by Slobodan DURMANOVIC
JOVO JANJIC: I am a native of Ilidza. My family has been living here for four generations. My great grandfathers, my grandfathers, then my father, myself, my brothers and the rest of my family, all of us were born here. I've spent my whole life in Ilidza and Sarajevo. I was educated here and worked for two large companies, Famos and Energoinvest, where I was employed when the war started. I had many friends in Ilidza, with different ethnic backgrounds, even my best man is not a Serb and we are still friends. As a sportsman, I also mingled with people of all ethnic backgrounds. Knowing the mentality of those people, and also given that between the two wars there haven't been any significant ethnic conflicts there, I did not believe that a conflict was possible in that region, especially not an ethnic conflict. I am a Serb, but also a Yugoslav patriot, I loved that country, but when I realized that shit had hit the fan, I tried to contribute and save what could be saved. Thus, as a member of the League of Communists, later renamed as the Social Democratic Party (SDP), although I had never been active in the communist party (they made me a member in the late eighties), I collected signatures for the petitions for peace together with people of different ethnic backgrounds. For example, in Ilidza, for only one day, we collected several hundreds of signatures. That somehow raised my hope that the people were against a conflict. But, it seems, other people, those who founded ethnic political parties, were stronger...
REPORTER: When people discuss the suffering of the residents of Sarajevo during the war, in Federation BH, as well as abroad, they mostly discuss the siege of Sarajevo, bombardment and sniper attacks by the Army of the Republic of Srpska?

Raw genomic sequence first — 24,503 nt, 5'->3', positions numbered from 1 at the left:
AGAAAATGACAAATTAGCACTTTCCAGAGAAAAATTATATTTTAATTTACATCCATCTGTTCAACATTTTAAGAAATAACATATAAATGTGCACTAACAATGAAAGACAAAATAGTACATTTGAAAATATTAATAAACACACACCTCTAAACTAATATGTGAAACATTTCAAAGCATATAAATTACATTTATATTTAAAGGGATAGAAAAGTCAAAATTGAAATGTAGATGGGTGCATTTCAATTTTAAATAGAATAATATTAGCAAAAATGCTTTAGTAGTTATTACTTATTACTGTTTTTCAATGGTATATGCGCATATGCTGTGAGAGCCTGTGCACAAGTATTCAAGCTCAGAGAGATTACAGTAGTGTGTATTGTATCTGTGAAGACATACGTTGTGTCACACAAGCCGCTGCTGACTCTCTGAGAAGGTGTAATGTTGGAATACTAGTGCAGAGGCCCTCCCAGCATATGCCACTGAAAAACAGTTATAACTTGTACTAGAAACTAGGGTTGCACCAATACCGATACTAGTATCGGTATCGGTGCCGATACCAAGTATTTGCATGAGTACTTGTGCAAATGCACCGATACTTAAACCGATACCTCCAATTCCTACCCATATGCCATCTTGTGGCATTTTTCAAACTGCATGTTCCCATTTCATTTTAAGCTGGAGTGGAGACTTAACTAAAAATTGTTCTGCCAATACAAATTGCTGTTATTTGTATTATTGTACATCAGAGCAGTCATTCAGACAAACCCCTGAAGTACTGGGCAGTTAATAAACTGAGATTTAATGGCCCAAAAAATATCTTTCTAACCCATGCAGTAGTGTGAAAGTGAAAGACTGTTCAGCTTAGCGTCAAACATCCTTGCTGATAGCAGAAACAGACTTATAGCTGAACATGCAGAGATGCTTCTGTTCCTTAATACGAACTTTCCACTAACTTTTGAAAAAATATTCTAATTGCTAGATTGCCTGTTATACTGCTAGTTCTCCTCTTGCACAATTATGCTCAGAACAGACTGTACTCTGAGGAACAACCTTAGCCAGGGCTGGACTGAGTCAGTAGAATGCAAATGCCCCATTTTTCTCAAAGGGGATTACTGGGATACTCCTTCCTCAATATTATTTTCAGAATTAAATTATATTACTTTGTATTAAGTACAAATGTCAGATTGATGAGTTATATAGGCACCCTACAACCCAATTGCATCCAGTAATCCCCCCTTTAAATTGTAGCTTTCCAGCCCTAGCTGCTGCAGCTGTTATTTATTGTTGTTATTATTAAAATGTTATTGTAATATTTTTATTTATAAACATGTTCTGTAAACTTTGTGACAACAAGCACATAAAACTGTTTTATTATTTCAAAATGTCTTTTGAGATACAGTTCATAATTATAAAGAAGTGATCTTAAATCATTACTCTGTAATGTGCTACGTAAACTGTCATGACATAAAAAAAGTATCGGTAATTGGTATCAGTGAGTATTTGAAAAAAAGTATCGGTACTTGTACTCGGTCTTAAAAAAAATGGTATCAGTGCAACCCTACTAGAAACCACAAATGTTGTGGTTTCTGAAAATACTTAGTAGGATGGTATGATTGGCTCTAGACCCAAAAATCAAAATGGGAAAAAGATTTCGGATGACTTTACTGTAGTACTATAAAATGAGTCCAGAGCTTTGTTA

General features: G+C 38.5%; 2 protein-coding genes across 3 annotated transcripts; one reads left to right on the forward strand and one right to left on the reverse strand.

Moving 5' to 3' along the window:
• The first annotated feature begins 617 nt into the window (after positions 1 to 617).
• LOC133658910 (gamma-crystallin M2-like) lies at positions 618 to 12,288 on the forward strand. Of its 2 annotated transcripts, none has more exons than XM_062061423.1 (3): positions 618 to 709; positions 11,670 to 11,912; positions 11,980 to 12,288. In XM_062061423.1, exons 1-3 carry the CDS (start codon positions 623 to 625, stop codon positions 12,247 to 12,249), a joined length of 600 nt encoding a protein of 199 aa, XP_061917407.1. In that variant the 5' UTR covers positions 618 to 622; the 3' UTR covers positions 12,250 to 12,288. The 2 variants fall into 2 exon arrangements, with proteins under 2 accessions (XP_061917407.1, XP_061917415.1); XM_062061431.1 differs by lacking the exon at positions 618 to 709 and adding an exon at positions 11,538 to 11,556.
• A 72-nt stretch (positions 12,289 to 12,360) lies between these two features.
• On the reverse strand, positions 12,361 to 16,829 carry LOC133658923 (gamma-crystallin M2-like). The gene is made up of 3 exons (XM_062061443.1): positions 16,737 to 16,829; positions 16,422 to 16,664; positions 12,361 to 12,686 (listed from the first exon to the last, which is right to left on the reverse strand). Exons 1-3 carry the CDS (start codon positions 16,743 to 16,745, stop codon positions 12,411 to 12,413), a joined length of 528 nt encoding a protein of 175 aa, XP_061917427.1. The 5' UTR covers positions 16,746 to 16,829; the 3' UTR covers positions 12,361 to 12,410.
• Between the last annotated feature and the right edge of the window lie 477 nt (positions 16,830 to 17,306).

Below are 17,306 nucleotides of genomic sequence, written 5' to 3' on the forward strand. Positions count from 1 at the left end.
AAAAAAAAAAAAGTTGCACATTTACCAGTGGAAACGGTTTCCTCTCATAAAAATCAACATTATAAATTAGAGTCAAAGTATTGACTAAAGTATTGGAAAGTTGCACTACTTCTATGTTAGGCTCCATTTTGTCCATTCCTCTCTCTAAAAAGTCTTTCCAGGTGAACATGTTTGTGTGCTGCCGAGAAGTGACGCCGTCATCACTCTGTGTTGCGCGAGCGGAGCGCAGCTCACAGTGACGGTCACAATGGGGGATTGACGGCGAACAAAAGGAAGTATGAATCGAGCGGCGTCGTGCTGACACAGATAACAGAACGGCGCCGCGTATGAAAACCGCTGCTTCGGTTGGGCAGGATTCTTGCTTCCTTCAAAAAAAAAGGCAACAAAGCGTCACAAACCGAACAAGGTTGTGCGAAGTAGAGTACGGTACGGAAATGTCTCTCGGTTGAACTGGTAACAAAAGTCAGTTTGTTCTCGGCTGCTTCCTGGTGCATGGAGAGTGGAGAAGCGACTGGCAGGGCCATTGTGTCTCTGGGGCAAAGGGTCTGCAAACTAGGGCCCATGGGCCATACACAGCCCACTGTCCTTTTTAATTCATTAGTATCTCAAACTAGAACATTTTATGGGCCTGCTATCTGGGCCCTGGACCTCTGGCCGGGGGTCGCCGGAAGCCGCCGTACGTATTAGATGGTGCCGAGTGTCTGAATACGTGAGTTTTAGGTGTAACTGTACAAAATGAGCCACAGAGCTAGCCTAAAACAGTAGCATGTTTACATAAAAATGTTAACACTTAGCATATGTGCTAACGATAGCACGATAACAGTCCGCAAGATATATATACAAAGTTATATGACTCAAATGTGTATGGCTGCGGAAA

It is regrettable that when people talk about the war in Sarajevo no one mentions the suffering of the people who lived on the then Serb controlled side of the frontline but, on the contrary, almost exclusively talk about the suffering of the people who lived on the other side, while people suffered on both sides of the frontline. I regret that the public abroad is still only presented a one-sided image of Sarajevo, focusing on the side where Bosniaks suffered, while the image of the rest of the city is hidden in darkness. It is true that the more urban and densely populated part of the city was surrounded by the Army of the Republic of Srpska and bombed, but the other part of the city, the Sarajevo field, as it used to be known, which covers about two-thirds of the city area, was divided and armies were there separated by several tens of meters. The frontline was so complex that during the war the trip from Ilidza to Srpsko Sarajevo, normally a distance of about 5-6 kilometers [3.75 miles], increased to about 100 kilometers [62 miles]. Therefore, the part of the Sarajevo under the control of the Army of the Republic of Srpska was under a sort of a siege and was attacked from the other side. Even today we can see evidence of those attacks in the territory of the former Serb municipalities - if someone is willing to see them. On the roads, bus stations and in settlements there are numerous traces of bombs. The mitigating circumstance was that this part of the city did not lack food, water, and electricity as much as the other side did. But, it was equally dangerous to live on this side. No one was spared. Simply, the Army of BH attacked within its capabilities. If it could, and it was willing, it would have inflicted much worse suffering on this side. Also, there were plenty sniper attacks from Sarajevo on this side, controlled by the Army of Srpska. I recall when several citizens died in sniper attacks, one of them was a friend of mine, in the center of Ilidza. They were shot by a sniper stationed on the top of the Freezer building [hladnjaca]. Finally, during the last few years we are slowly learning details about some of their organized sniping groups, such as "Seve", which, besides Serbs, even killed Bosniaks in their part of the city.
After three and a half years, the war ended with the Dayton Agreement, which ceded a part of the Serb territory to the Federation BH. What happened then?
There can be no doubt that most citizens in that territory eagerly awaited the end of the war and in such a situation we were happy expecting that a peace would be achieved. However, once we saw the results we realized that they were catastrophic for that region.